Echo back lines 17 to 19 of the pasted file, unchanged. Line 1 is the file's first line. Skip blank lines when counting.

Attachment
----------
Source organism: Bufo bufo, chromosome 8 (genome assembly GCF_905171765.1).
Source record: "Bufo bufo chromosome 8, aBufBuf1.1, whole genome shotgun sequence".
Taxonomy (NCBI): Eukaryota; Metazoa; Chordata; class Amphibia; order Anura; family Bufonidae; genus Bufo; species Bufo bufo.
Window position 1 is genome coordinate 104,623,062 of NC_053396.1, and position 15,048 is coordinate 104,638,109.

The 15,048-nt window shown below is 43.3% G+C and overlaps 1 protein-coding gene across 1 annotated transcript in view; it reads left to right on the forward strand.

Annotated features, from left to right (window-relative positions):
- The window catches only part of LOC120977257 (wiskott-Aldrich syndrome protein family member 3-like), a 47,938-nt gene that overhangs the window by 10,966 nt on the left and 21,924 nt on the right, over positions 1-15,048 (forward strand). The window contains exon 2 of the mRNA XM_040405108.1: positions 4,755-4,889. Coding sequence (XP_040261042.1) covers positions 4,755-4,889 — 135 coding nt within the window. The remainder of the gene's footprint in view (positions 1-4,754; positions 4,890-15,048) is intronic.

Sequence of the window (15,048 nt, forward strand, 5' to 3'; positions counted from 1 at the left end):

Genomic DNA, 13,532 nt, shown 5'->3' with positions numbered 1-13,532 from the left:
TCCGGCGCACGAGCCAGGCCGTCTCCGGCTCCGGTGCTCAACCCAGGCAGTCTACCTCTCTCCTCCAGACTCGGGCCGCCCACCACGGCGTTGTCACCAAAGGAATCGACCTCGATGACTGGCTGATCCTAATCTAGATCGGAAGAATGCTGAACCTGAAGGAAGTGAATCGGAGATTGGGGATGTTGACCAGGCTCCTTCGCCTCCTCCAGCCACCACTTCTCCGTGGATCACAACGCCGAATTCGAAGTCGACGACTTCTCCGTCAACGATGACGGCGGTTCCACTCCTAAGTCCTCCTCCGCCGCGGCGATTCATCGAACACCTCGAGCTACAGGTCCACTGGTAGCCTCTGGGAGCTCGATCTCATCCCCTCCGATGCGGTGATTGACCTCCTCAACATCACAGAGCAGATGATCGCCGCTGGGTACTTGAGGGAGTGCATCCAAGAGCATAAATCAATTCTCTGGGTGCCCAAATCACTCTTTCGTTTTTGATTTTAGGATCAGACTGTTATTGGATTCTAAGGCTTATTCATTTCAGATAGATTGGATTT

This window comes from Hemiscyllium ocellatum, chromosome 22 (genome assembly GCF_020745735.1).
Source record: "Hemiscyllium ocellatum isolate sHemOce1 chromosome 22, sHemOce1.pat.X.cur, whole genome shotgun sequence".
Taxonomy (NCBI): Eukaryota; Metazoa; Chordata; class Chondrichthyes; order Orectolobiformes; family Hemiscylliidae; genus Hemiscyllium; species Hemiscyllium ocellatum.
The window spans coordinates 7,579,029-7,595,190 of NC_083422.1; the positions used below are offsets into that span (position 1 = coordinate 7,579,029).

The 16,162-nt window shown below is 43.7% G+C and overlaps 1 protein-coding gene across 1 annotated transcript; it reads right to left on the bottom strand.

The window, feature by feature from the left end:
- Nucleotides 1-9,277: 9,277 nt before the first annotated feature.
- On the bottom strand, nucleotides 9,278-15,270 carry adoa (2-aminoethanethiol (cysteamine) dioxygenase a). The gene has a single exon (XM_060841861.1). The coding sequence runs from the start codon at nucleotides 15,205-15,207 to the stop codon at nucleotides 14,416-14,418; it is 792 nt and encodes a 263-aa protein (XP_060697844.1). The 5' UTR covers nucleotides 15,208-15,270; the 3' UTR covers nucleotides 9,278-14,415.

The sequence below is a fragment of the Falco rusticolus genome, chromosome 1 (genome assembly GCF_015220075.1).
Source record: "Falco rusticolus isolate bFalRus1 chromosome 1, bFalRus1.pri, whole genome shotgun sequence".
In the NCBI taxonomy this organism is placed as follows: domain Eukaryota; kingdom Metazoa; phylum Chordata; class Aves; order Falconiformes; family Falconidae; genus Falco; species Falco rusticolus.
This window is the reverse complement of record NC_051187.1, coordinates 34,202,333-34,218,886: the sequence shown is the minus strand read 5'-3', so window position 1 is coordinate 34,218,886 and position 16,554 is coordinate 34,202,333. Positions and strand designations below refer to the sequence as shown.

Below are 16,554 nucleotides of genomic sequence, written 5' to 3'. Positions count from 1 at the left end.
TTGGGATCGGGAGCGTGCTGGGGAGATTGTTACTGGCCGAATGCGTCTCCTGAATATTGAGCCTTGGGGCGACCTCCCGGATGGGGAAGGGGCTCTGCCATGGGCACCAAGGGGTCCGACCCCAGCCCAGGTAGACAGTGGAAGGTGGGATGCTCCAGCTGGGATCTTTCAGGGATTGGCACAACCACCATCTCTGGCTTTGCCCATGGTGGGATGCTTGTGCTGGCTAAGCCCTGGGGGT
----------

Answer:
- Nucleotides 1-9,277: 9,277 nt before the first annotated feature.
- On the bottom strand, nucleotides 9,278-15,270 carry adoa (2-aminoethanethiol (cysteamine) dioxygenase a). The gene has a single exon (XM_060841861.1). The coding sequence runs from the start codon at nucleotides 15,205-15,207 to the stop codon at nucleotides 14,416-14,418; it is 792 nt and encodes a 263-aa protein (XP_060697844.1). The 5' UTR covers nucleotides 15,208-15,270; the 3' UTR covers nucleotides 9,278-14,415.

The sequence below is a fragment of the Falco rusticolus genome, chromosome 1 (genome assembly GCF_015220075.1).